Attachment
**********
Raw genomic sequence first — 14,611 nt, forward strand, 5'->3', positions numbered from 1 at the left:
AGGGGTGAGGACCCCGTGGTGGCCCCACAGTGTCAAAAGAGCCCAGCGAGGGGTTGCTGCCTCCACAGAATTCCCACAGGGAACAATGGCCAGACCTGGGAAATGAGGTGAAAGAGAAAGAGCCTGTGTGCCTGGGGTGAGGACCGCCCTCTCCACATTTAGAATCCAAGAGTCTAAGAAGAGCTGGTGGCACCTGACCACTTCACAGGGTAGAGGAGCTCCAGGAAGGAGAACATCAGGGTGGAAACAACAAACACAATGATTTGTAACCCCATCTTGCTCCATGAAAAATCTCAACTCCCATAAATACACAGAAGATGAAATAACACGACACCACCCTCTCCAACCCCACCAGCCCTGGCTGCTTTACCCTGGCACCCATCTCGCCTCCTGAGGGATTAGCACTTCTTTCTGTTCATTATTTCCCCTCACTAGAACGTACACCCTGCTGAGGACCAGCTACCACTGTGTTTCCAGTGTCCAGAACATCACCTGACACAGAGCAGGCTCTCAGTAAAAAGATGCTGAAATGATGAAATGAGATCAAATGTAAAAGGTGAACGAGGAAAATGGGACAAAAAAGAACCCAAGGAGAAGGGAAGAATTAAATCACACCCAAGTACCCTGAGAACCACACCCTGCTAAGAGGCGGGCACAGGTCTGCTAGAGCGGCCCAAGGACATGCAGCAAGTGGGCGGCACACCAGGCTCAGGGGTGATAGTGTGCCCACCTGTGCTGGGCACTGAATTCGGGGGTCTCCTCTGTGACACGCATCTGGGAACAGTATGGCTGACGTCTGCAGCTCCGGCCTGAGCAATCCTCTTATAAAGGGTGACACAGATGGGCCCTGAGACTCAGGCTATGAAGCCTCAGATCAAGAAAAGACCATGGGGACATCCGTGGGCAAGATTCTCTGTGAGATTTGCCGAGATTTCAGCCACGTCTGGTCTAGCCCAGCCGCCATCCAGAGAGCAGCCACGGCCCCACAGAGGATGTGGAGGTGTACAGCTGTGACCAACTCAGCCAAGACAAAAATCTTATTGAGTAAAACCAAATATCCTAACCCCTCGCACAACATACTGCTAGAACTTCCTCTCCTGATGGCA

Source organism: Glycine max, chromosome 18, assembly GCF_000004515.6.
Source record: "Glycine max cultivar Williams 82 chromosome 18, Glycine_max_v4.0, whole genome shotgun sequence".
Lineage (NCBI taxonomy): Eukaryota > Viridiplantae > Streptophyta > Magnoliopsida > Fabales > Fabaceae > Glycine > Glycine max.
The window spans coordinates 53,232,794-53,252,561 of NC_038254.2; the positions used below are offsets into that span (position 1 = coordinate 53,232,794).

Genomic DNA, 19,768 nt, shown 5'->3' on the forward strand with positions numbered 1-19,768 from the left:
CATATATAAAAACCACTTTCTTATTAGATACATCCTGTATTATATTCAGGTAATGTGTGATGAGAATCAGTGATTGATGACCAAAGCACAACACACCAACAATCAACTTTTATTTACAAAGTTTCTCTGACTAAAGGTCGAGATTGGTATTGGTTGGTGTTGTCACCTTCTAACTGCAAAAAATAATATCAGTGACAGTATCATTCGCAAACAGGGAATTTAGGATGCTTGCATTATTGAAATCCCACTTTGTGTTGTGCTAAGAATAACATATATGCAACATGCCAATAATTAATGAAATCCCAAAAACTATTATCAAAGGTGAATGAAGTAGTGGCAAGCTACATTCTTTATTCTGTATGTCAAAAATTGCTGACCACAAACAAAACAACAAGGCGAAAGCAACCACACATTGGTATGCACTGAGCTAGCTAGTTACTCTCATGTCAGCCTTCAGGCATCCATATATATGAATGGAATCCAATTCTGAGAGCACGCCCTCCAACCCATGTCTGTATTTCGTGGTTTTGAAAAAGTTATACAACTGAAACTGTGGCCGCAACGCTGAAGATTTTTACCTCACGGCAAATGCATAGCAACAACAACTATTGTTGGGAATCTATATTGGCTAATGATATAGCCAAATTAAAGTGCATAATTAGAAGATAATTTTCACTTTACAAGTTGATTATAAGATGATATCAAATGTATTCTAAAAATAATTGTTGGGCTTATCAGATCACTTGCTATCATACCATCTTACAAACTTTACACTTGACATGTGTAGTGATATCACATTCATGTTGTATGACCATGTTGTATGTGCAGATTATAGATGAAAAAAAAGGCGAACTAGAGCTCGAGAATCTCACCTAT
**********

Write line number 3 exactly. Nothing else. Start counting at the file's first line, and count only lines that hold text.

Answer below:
Source organism: Glycine max, chromosome 18, assembly GCF_000004515.6.